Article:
There is unanimity however that there is no time to lose. And at the same time actions are quite cautious. The last word of the European leaders about the proposals of the European Commission will be heard at the June Council. If they are adopted, in early 2011 the countries will have to present in Brussels their draft budgets for 2012 for the first time. It is interesting, however, that the report of Van Rompuy's task force, dedicated to the same subject, will be ready for the Autumn Council in October. Does this mean that until then no decision on this issue can be expected? Doubts are reasonable given the level of bargaining that is taking place currently. And also given the serious step in the Union's integration, which is being discussed and which, as it seems, no one is ready for.
The question is what is the big idea behind specific decisions. The obvious priority the stability of the euro to be ensured is not enough to motivate for any long-term solutions. Excessive insurance against future risks from state failures, following the example of Greece, is not enough to make the Community more united. Because always the interests of "the strong" would be different from the interests of "the weak". And always the first would feel punished to pay for the mistakes of the latter. And the Commission's ambitious intention for economic convergence and not only economic but also monetary cohesion sounds too optimistic, especially to the countries outside the euro area.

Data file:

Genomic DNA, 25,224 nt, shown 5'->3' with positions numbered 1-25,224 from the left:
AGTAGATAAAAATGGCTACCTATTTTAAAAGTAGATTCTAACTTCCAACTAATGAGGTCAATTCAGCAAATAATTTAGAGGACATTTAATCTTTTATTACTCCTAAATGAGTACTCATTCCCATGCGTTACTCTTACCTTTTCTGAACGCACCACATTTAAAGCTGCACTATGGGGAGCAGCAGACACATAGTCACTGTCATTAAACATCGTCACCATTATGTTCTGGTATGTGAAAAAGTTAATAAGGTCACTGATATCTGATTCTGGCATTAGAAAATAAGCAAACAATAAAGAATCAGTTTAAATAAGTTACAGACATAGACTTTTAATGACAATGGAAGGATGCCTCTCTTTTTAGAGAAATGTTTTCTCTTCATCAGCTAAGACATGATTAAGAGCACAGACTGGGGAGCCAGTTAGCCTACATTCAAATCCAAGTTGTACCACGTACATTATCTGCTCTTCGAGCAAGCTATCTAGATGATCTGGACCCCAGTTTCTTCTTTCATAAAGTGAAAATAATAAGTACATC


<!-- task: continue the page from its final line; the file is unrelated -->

But apparently there is no other way. The point is that beyond numbers and economic programmes, there is the big question about values. If we get back to the skeleton from the closet, now is the time that it is taken out and put at the table, among the 27 leaders. And it should sit there to remind everyone that the European idea is not just PR, nor is it an external tool for economic pressure, nor just good pre election advertising. It means knowing that everyone around the table shares common principles and goals and is committed to follow them not under the threat of sanctions but clearly recognizing that this is what is right. If this happens, the big goals can easily be dressed up in economic programmes and in numbers.
Until then, however, just like the round table of King Arthur, there will always be one empty seat among EU leaders – reserved for the skeleton of the European idea.